Thursday, January 16, 2020

Seven books about surviving political & environmental disasters

Tochi Onyebuchi is the author of Beasts Made of Night, its sequel Crown of Thunder, War Girls, and Riot Baby, out this month from He has graduated from Yale University, New York University’s Tisch School of the Arts, Columbia Law School, and L’institut d’├ętudes politiques with a Masters degree in Global Business Law.

At Electric Lit Onyebuchi tagged seven books about surviving political and environmental disasters. One title on the list:
An American Marriage by Tayari Jones

Jail, prison, and police often come together to resemble cosmic forces, morphing from individual gears in a machine ostensibly oriented towards justice into a meteorological event: a flood or typhoon that devastates communities, destabilizes families, and leaves those left behind barely enough time to repair what can be repaired before the next storm strikes. For too many, mass incarceration less resembles a series of choices and consequences and more resembles a natural disaster, a mini-apocalypse. The consequence in An American Marriage by Tayari Jones is the destruction of a married, middle-class African American couple. Roy is wrongfully convicted of a rape he did not commit, leaving behind his wife, Celestial. Their tough, stunning, all-too-real story spins out from there. As pervasive as America’s carceral system is in society, I’ve come across precious few novels that delve deeply into the consequences of this almost Biblical plague on those people affected, certainly few that do so with the power and pathos of Jones’s novel.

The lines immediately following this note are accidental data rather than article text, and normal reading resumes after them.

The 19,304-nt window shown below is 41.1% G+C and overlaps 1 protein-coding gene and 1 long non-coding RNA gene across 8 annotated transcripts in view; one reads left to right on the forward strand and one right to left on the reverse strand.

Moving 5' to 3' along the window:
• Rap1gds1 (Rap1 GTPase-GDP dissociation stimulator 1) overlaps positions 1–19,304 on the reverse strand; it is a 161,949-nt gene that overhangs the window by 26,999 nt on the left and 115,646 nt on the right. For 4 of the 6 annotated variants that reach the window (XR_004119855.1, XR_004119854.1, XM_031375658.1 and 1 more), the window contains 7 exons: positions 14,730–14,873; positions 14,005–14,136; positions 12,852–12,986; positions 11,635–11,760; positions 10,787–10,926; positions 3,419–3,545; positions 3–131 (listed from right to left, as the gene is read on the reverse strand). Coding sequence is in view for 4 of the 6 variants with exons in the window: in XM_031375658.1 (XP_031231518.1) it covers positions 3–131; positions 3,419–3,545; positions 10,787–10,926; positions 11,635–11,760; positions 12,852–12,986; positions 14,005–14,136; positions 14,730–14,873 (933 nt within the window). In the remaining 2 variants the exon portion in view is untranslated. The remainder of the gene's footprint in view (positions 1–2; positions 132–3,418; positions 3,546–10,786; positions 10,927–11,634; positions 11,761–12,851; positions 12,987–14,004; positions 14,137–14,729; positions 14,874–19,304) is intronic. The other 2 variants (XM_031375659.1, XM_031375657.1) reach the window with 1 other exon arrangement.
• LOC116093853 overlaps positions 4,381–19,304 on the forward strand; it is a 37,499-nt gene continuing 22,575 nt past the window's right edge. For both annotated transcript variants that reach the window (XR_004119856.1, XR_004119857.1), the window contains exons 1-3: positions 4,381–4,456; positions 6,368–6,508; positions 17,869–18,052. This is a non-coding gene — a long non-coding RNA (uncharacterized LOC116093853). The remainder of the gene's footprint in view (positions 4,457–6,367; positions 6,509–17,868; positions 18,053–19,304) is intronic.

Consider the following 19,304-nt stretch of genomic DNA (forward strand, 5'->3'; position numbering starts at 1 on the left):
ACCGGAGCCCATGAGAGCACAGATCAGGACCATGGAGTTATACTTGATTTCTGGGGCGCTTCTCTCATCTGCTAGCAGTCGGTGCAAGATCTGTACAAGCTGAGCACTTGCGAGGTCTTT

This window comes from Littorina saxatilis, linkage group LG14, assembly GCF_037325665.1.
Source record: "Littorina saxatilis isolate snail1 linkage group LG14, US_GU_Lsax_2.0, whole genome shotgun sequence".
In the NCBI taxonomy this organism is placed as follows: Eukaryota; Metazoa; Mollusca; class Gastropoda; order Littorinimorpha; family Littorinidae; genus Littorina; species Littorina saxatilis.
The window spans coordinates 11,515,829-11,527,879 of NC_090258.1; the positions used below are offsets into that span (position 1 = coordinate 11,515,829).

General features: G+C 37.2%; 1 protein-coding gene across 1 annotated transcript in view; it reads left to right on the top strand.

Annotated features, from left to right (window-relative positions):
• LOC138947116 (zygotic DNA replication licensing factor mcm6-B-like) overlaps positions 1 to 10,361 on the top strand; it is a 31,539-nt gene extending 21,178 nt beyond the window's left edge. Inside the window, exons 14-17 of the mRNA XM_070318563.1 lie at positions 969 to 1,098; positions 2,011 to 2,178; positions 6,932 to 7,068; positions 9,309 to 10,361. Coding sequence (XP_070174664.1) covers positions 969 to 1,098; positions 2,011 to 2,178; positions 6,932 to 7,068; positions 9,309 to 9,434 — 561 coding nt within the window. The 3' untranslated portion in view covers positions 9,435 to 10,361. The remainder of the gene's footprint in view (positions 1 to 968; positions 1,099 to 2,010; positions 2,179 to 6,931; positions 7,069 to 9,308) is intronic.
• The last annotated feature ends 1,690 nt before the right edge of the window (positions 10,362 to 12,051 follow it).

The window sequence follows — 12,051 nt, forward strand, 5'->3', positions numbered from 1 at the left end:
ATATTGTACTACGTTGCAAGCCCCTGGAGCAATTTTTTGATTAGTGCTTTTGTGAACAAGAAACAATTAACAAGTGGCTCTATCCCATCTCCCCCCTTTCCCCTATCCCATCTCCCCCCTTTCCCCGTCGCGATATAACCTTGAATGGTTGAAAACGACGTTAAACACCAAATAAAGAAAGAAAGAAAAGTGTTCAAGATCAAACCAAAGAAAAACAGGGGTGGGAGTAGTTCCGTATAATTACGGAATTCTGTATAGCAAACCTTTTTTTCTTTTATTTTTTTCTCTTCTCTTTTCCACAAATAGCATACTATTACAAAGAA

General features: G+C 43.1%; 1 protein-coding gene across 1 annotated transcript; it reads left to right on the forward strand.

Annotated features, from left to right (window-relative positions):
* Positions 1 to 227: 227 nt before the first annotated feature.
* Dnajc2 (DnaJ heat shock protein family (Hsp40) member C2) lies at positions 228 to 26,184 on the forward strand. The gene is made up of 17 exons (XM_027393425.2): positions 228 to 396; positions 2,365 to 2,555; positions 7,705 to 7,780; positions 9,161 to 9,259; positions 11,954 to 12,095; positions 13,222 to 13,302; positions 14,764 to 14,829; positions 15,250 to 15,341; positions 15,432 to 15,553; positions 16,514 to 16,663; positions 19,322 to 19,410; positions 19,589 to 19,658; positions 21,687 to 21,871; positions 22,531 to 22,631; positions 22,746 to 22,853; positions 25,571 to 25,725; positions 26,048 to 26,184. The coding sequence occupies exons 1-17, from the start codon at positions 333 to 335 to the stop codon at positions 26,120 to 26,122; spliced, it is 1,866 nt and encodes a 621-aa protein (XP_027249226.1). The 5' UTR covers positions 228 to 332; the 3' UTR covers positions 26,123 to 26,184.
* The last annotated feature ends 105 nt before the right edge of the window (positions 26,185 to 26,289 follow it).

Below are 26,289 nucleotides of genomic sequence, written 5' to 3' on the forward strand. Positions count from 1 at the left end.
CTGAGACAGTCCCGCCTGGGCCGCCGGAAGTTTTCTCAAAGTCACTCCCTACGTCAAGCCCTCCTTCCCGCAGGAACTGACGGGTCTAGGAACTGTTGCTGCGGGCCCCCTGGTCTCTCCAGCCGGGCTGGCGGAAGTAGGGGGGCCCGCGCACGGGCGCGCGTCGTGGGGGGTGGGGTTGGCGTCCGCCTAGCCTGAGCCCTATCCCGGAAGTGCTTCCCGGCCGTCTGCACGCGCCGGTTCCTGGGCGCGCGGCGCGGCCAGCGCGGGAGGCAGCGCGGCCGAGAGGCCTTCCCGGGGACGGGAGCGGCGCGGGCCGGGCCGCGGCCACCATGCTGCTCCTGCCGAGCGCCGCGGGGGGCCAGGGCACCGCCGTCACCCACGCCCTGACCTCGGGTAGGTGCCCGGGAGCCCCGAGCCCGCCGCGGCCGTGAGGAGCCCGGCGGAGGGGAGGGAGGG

Read about the other entries on the list.

An American Marriage is among Ruth Reichl's six novels she enjoyed listening to while cooking, Brad Parks's top eight books set in prisons, Sara Shepard's six top stories of deception,and Julia Dahl's ten top books about miscarriages of justice.

--Marshal Zeringue